I love to read about Paul’s journey’s. In chapter 17, we see where Paul and the team head to Thessolanica and Berea, then heads for Athens. There, Paul takes a look around and is “greatly distressed” to see all the idols the people of Athens have built. If you’re familiar with Greek mythology, you know that there is a god for everything – fire, war, water, love, etc.
Paul even found an idol that was dedicated to “an unknown god” – and he takes this opportunity to tell the people of Athens about the one, true God:
22 Paul then stood up in the meeting of the Areopagus and said: “Men of Athens! I see that in every way you are very religious. 23 For as I walked around and looked carefully at your objects of worship, I even found an altar with this inscription: TO AN UNKNOWN GOD. Now what you worship as something unknown I am going to proclaim to you.
24 “The God who made the world and everything in it is the Lord of heaven and earth and does not live in temples built by hands. 25 And he is not served by human hands, as if he needed anything, because he himself gives all men life and breath and everything else. 26 From one man he made every nation of men, that they should inhabit the whole earth; and he determined the times set for them and the exact places where they should live. 27 God did this so that men would seek him and perhaps reach out for him and find him, though he is not far from each one of us. 28 ‘For in him we live and move and have our being.’ As some of your own poets have said, ‘We are his offspring.’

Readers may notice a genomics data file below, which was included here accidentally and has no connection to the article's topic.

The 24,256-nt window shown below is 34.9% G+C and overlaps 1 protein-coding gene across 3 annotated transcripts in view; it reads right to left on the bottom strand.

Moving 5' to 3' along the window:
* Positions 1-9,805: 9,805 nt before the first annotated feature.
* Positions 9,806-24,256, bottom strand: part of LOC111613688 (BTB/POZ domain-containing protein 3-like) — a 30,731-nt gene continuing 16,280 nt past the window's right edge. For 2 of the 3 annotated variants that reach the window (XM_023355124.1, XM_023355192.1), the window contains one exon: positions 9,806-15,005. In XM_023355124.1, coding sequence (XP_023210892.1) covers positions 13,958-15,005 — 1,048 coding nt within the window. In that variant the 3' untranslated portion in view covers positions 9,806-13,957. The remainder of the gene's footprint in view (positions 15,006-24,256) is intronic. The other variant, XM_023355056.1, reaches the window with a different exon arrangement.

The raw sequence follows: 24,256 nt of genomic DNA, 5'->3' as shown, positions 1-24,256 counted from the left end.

29 “Therefore since we are God’s offspring, we should not think that the divine being is like gold or silver or stone—an image made by man’s design and skill. 30 In the past God overlooked such ignorance, but now he commands all people everywhere to repent. 31 For he has set a day when he will judge the world with justice by the man he has appointed. He has given proof of this to all men by raising him from the dead.”
The people of Athens were obviously very spiritual – looking to worship something – anything and everything! Yet, it seems to me that they knew there was something more, so they set up an idol to “an unknown god”. It was all they knew how to do…until Paul came to down and explained who this unknown God was.
I find it interesting that only “a few became followers”. A disappointing result if you compare this to the other two towns Paul visits, Thessalonica and Berea, where “large numbers” and “many” believed. It makes me wonder if the Greek people had a harder time believing due to the fact they were already so spiritual. Perhaps they wanted to make Yaweh just another of their gods.
The encouragement for me today is the first commandment – to have no other gods before the one, true God. What am I worshiping?
grace & peace,